We reach the bottom of the mountain and he pulls out his cell phone and gives my husband his number, insisting we call him and come to visit if we ever return to Bali.  He shows us photos of his family, and of the tourists -- fresh-faced Australian twenty-somethings -- who have taken him up on his offer of a visit.  This kind of hospitality is everywhere in Bali; people are constantly offering to share what they have, even when they have very little. 

Wayan Bon Jovi hugs us goodbye as we leave, kissing me on both cheeks.  I reflect that he must have learned that from the French, because it does not seem to be a Balinese custom, and it's definitely not American.  Balinese man, American tourists, French customs.  Three separate continents in one act. 

Small world, this. 

As we watch him walk away, I say a small Easter prayer for this fellow lover of language who has found his way into my heart: 

May your words and hard work continue to help you reach your dreams, Wayan Bon Jovi.

Friday, April 20, 2012

The Joys of Jet Lag

Jet lag in Bali meant that I was awake at some time between 3 and 5 most mornings.

But this meant that I could slip outside  and pop into the pool to go for a moonlight swim, all by myself.

Or I could watch the sunrise.

Sunday, April 15, 2012

The Name Game

Balinese Sunrise.
Which has nothing to do with the post.
I just liked the photo.

In Bali, it is traditional to give all firstborn children -- both male and female -- the name of Wayan. And so our driver (male) was Wayan, our hotel front desk person/manager (female) was Wayan, and our guide up the mountain to the Hindu temple (male) was Wayan.

From Wikipedia:

The firstborn is "Wokalayan" (Wayan or Yan, for short), second is "Made," third is "Nyoman" or "Komang" (Man or Mang for short), and fourth is "Ketut" (often elided to Tut).

And for the fifth, it's back to Wayan again.

When we were explaing this to the family after we got back, my future son-in-law says, "That would be kind of difficult. Except when you go back to your high school reunion and you can't remember someone's name. Then it's just, 'Hey! Wayan! How's it going!' And you have a greater than 25% chance of being right."

Saturday, April 14, 2012

Peace Signs are a Universal Language

Cathedral of St. Paul, Macau
back view

The Cathedral of St. Paul, in Macau, is a a ruin. A facade. It was once a real cathedral, starting back in the 1500s, but when there was a fire in 1835 (when Portuguese colonial rule had started to die), it was never rebuilt. Now all that remains is the face, with scaffolding in back for the tourists to climb. And there are a lot of tourists.

Most of them are Chinese, visiting from mainland China. (Macau used to be a Portuguese territory, but in 1999 was handed over to the Chinese, similar to Hong Kong from the British.) Very few of those tourists are Westerners, and even fewer are Americans. And the Americans who do make it there?

Well, when it comes to being tourist attractions, we rival St Paul's.

We discovered this when we made the trek up the scaffolding to look out over the city through the cathedral windows. One of the first things we saw when we got up there were two Chinese guys, about the age of our own kids -- maybe late teens or early twenties. They were posing for a photo that was being taken by a friend down at ground level. And they were posing in a way that's familiar to anybody who knows teenagers -- giggling hysterically, with middle fingers extended toward the camera.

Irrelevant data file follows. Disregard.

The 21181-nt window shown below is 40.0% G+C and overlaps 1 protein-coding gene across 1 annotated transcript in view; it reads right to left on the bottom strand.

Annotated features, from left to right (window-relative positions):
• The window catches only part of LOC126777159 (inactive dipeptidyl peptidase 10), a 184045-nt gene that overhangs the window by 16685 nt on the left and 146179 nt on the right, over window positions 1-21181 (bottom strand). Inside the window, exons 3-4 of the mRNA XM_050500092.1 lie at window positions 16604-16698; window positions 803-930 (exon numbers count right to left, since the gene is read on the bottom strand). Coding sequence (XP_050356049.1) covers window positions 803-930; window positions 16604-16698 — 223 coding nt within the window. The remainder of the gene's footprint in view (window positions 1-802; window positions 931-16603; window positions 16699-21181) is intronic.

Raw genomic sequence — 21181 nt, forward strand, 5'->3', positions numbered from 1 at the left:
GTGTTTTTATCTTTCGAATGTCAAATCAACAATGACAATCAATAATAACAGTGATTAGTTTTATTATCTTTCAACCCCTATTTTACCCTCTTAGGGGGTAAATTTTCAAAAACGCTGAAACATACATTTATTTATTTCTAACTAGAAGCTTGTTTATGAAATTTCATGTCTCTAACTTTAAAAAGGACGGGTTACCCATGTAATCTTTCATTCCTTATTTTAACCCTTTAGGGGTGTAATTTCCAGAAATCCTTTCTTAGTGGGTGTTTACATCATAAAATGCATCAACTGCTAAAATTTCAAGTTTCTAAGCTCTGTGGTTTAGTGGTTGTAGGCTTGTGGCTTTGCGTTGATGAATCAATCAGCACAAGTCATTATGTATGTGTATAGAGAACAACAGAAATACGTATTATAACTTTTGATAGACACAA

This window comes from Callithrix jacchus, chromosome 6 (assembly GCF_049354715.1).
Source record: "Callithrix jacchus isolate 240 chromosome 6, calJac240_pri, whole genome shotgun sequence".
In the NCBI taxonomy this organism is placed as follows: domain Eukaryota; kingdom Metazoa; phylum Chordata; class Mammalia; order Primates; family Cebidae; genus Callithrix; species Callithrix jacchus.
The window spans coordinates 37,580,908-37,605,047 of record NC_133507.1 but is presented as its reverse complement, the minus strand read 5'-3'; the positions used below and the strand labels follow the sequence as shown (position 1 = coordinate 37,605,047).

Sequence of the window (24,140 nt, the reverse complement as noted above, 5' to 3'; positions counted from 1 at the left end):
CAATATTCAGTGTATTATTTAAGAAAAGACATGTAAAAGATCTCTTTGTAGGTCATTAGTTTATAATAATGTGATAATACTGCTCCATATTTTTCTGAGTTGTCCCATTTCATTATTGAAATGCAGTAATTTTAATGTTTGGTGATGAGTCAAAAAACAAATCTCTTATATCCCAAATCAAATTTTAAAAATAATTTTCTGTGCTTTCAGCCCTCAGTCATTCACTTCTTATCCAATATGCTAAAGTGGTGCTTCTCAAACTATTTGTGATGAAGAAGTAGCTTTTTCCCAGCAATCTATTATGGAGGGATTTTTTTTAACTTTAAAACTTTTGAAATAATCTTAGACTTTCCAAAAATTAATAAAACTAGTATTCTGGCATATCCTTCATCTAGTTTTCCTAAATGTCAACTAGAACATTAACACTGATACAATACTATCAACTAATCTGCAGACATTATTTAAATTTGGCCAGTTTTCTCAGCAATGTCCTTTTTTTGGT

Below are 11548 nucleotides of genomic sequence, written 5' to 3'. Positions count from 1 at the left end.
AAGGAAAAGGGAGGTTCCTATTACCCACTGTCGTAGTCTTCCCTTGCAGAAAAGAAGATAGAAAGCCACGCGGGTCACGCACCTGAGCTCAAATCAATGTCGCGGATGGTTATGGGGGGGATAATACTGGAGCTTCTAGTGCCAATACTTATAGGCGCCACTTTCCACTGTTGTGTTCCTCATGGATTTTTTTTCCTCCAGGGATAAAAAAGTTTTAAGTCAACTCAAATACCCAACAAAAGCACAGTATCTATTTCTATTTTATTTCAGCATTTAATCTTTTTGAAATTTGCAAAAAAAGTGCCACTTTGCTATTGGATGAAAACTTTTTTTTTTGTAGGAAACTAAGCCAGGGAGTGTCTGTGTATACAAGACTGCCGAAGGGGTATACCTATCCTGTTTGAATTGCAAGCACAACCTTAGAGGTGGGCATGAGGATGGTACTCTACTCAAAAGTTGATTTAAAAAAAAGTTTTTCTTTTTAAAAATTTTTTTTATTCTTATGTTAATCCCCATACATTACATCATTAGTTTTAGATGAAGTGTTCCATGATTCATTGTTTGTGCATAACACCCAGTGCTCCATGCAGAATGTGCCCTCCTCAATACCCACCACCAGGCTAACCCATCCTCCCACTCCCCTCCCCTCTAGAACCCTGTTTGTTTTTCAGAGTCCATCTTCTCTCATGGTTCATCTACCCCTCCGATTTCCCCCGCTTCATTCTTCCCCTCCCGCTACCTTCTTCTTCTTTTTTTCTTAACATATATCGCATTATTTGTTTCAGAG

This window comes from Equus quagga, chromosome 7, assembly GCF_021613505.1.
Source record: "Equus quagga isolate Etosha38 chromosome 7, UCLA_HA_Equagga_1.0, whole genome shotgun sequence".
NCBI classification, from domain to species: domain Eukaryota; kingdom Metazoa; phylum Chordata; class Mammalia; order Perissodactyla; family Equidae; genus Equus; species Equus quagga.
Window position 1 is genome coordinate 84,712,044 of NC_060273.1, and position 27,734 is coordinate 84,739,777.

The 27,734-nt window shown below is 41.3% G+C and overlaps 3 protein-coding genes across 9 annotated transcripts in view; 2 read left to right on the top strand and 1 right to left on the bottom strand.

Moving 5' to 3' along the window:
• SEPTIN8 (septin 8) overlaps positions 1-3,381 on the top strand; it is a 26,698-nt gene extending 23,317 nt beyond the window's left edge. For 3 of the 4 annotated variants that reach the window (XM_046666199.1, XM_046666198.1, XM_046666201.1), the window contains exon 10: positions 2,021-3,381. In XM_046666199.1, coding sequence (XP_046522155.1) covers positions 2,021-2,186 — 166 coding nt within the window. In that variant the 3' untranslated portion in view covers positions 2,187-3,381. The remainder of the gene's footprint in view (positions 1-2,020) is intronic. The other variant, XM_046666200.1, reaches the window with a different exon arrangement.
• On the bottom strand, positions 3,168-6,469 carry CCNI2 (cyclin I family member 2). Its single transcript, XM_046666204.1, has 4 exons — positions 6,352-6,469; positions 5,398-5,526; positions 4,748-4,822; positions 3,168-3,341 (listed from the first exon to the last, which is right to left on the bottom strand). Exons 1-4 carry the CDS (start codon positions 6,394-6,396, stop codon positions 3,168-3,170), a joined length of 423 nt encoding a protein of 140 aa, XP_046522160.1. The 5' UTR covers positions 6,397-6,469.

It was such aa familiar, yet unexpected, sight that we burst out laughing. And a friendship was begun.

There weren't a lot of topics we could discuss, since their English was rudimentary and our Chinese was non-existent. But they told us where they were from, and that no, they were not in Macau to gamble. ("Not lose money," said one, which makes sense in any language.)

As we turned to go, one of the boys called out to us: "Wait!" he said, "You take picture?"

At first we thought they wanted us to snap a picture of them, together, but no. What they really wanted was a photo with the Americans.

That there, on the right? It's an index finger

This happened three times that day, all with kids in their late teens or early twenties, all wanting their photos taken with The Americans. And for some reason, all of them flashed peace signs.

I'm still not sure about the Chinese government. But the kids are all right.

Thursday, April 12, 2012

Guess What I Bought in Bali!

So I had heard that batik quilting fabrics were cheap in Bali. But I had no idea how cheap until I actually got inside the batik shop, where the only thing hanging on the walls was batik fabric. I'd said to my husband, "I want to spend about $200," but I had no idea how much that would buy. Since batiks run $10.99-$12.99 a yard here, though, I figured that even if it was $5 a yard, I'd be getting a great deal.

So I walked into the shop, and the Aussie already standing there says, "It's amazing. Only 22,500 Rupiahs per meter." The exchange rate that day was 9100 rupiah per $1. Or, in other words, less than $2.50 per yard. With a two meter minimum cut per fabric.

I may have gone a little crazy.

My husband was walking in just as the shop owner was holding up her calculator to show me the dollar price. Of my $200 goal, I spent... Drum roll, please...


Total haul: 80.5 meters. Not bad, huh?

Pretty sure I'll be making Bali quilts for the rest of my life.